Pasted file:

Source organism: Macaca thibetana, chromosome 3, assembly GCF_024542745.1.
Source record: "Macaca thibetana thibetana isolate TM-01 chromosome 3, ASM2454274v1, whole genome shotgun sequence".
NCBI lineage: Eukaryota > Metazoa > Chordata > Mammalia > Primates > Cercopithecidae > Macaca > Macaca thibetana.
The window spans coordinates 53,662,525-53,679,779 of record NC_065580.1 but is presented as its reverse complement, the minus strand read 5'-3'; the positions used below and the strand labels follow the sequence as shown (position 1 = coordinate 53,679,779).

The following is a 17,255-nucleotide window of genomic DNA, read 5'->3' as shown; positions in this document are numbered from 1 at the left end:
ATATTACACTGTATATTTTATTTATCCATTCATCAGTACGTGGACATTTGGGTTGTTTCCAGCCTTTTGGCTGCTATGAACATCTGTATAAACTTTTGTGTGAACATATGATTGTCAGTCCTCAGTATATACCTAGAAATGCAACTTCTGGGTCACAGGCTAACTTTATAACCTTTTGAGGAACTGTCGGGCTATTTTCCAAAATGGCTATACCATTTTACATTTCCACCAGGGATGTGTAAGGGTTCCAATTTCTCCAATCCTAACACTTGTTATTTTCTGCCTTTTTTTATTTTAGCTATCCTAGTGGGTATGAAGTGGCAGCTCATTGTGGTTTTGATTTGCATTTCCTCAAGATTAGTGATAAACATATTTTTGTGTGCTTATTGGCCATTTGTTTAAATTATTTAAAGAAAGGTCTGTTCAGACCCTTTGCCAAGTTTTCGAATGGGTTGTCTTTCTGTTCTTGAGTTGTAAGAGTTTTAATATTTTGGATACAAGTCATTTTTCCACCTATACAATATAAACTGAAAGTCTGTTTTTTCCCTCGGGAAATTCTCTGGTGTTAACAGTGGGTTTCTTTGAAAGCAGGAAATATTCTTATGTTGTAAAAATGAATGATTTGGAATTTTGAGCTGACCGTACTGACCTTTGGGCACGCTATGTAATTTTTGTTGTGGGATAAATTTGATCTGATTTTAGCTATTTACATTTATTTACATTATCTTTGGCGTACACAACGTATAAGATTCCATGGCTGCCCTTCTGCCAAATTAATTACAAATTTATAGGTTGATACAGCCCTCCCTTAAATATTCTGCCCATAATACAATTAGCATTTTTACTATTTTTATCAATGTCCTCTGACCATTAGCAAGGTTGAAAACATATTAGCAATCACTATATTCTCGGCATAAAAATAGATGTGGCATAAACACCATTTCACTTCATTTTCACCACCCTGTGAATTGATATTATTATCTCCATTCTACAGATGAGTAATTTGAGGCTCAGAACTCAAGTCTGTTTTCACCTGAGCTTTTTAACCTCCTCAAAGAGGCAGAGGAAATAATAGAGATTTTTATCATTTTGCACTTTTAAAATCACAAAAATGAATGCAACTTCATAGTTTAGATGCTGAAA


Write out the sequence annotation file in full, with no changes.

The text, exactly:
Source organism: Macaca thibetana, chromosome 3, assembly GCF_024542745.1.
Source record: "Macaca thibetana thibetana isolate TM-01 chromosome 3, ASM2454274v1, whole genome shotgun sequence".
NCBI lineage: Eukaryota > Metazoa > Chordata > Mammalia > Primates > Cercopithecidae > Macaca > Macaca thibetana.
The window spans coordinates 53,662,525-53,679,779 of record NC_065580.1 but is presented as its reverse complement, the minus strand read 5'-3'; the positions used below and the strand labels follow the sequence as shown (position 1 = coordinate 53,679,779).

The following is a 17,255-nucleotide window of genomic DNA, read 5'->3' as shown; positions in this document are numbered from 1 at the left end:
ATATTACACTGTATATTTTATTTATCCATTCATCAGTACGTGGACATTTGGGTTGTTTCCAGCCTTTTGGCTGCTATGAACATCTGTATAAACTTTTGTGTGAACATATGATTGTCAGTCCTCAGTATATACCTAGAAATGCAACTTCTGGGTCACAGGCTAACTTTATAACCTTTTGAGGAACTGTCGGGCTATTTTCCAAAATGGCTATACCATTTTACATTTCCACCAGGGATGTGTAAGGGTTCCAATTTCTCCAATCCTAACACTTGTTATTTTCTGCCTTTTTTTATTTTAGCTATCCTAGTGGGTATGAAGTGGCAGCTCATTGTGGTTTTGATTTGCATTTCCTCAAGATTAGTGATAAACATATTTTTGTGTGCTTATTGGCCATTTGTTTAAATTATTTAAAGAAAGGTCTGTTCAGACCCTTTGCCAAGTTTTCGAATGGGTTGTCTTTCTGTTCTTGAGTTGTAAGAGTTTTAATATTTTGGATACAAGTCATTTTTCCACCTATACAATATAAACTGAAAGTCTGTTTTTTCCCTCGGGAAATTCTCTGGTGTTAACAGTGGGTTTCTTTGAAAGCAGGAAATATTCTTATGTTGTAAAAATGAATGATTTGGAATTTTGAGCTGACCGTACTGACCTTTGGGCACGCTATGTAATTTTTGTTGTGGGATAAATTTGATCTGATTTTAGCTATTTACATTTATTTACATTATCTTTGGCGTACACAACGTATAAGATTCCATGGCTGCCCTTCTGCCAAATTAATTACAAATTTATAGGTTGATACAGCCCTCCCTTAAATATTCTGCCCATAATACAATTAGCATTTTTACTATTTTTATCAATGTCCTCTGACCATTAGCAAGGTTGAAAACATATTAGCAATCACTATATTCTCGGCATAAAAATAGATGTGGCATAAACACCATTTCACTTCATTTTCACCACCCTGTGAATTGATATTATTATCTCCATTCTACAGATGAGTAATTTGAGGCTCAGAACTCAAGTCTGTTTTCACCTGAGCTTTTTAACCTCCTCAAAGAGGCAGAGGAAATAATAGAGATTTTTATCATTTTGCACTTTTAAAATCACAAAAATGAATGCAACTTCATAGTTTAGATGCTGAAA